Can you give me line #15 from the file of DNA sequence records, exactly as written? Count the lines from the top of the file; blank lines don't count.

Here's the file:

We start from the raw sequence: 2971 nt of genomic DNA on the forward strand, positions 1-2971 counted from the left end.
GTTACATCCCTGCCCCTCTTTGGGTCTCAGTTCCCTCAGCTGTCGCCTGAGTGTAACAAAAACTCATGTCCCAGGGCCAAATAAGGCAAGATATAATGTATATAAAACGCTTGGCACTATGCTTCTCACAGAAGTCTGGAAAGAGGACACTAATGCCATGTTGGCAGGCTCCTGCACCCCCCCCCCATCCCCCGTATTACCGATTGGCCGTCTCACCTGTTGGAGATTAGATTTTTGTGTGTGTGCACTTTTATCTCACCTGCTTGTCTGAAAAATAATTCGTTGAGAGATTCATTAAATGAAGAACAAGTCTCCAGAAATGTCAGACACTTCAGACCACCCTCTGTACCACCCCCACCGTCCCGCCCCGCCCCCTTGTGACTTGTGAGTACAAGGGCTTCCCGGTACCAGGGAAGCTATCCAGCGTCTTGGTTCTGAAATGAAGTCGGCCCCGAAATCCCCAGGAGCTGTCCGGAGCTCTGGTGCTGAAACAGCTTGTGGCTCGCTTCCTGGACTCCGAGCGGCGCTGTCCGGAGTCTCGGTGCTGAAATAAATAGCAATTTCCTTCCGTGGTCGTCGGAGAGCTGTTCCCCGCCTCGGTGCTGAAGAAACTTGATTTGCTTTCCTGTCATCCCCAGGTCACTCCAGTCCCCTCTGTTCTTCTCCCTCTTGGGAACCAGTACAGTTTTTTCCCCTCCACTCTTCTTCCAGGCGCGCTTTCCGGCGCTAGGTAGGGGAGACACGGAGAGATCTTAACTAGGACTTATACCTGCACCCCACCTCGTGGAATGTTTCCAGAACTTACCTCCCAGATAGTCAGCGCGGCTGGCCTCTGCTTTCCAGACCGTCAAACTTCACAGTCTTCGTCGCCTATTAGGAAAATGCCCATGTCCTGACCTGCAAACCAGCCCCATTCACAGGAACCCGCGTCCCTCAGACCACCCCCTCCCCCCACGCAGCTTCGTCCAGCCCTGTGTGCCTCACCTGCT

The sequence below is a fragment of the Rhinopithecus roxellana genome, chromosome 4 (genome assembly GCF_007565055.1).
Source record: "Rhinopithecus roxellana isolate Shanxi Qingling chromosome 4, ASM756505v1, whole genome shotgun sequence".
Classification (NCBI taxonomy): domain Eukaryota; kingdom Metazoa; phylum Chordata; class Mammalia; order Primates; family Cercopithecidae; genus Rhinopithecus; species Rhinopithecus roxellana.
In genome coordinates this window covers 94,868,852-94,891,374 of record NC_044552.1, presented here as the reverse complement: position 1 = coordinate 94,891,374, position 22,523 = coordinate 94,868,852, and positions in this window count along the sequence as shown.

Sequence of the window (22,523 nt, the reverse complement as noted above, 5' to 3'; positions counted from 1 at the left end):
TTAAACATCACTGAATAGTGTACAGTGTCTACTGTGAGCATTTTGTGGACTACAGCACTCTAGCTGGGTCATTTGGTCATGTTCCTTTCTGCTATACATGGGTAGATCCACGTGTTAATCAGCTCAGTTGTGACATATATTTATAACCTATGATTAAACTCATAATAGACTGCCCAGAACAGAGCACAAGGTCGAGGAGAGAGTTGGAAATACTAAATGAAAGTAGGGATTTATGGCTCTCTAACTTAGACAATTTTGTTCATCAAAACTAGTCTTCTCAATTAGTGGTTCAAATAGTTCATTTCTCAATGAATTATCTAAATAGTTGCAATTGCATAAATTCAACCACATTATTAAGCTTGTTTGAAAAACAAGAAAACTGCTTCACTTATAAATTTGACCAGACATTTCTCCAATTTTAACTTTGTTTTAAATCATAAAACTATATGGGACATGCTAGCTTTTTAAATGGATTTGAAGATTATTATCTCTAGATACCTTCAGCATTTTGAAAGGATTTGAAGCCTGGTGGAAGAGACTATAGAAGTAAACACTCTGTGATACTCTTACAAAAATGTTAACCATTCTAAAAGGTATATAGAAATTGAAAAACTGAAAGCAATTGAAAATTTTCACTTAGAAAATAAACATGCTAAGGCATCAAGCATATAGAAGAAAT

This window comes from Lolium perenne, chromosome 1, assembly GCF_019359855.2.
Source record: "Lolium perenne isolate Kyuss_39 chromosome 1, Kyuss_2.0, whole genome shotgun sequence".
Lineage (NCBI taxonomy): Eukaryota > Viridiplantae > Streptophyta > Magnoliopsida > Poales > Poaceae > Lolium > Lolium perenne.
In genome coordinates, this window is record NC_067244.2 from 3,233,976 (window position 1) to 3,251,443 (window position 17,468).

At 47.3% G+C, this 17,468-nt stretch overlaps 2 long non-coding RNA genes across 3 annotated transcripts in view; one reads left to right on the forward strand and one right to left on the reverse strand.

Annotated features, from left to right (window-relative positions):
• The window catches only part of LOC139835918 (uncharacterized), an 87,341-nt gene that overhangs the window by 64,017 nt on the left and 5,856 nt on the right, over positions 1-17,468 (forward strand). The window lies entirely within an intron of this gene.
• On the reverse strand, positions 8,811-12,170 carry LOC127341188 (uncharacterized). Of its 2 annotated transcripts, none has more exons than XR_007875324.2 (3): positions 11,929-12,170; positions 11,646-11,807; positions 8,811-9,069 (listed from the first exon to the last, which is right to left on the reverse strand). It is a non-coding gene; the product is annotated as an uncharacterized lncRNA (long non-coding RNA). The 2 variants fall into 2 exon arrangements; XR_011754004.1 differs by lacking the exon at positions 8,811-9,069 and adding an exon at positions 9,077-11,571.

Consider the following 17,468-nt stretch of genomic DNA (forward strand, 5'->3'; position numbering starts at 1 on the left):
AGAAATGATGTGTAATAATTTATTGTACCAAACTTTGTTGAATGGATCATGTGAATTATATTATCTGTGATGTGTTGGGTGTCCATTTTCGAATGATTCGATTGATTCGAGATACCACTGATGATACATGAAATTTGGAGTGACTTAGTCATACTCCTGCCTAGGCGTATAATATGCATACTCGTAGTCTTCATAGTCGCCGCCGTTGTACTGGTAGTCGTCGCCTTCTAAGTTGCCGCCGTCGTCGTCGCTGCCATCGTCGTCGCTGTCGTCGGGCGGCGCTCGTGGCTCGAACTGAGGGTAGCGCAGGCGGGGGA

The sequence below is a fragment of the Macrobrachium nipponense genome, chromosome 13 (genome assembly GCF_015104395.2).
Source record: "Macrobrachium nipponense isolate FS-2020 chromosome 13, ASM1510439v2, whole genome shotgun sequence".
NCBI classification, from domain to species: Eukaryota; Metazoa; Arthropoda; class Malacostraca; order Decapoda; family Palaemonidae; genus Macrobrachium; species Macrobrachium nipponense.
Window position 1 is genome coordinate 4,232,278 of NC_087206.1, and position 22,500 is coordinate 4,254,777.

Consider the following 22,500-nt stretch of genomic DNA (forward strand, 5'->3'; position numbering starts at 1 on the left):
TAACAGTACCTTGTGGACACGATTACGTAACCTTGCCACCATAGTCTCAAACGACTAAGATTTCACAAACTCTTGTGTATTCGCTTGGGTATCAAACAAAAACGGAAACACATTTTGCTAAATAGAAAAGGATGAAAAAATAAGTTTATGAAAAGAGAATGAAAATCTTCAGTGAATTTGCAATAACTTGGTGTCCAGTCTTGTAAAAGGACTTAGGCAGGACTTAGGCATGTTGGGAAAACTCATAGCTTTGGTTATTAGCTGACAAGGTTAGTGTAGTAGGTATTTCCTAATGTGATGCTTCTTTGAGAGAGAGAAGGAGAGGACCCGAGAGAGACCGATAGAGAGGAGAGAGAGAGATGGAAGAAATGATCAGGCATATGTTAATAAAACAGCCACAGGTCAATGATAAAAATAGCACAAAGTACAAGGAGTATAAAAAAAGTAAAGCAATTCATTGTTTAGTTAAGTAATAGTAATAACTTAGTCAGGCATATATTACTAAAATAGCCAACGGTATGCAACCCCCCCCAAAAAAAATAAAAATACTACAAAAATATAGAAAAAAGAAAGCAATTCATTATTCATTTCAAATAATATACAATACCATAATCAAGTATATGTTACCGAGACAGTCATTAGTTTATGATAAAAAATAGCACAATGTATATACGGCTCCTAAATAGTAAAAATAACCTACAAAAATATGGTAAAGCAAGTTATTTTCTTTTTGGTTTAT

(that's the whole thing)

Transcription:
• The window catches only part of LOC139835918 (uncharacterized), an 87,341-nt gene that overhangs the window by 64,017 nt on the left and 5,856 nt on the right, over positions 1-17,468 (forward strand). The window lies entirely within an intron of this gene.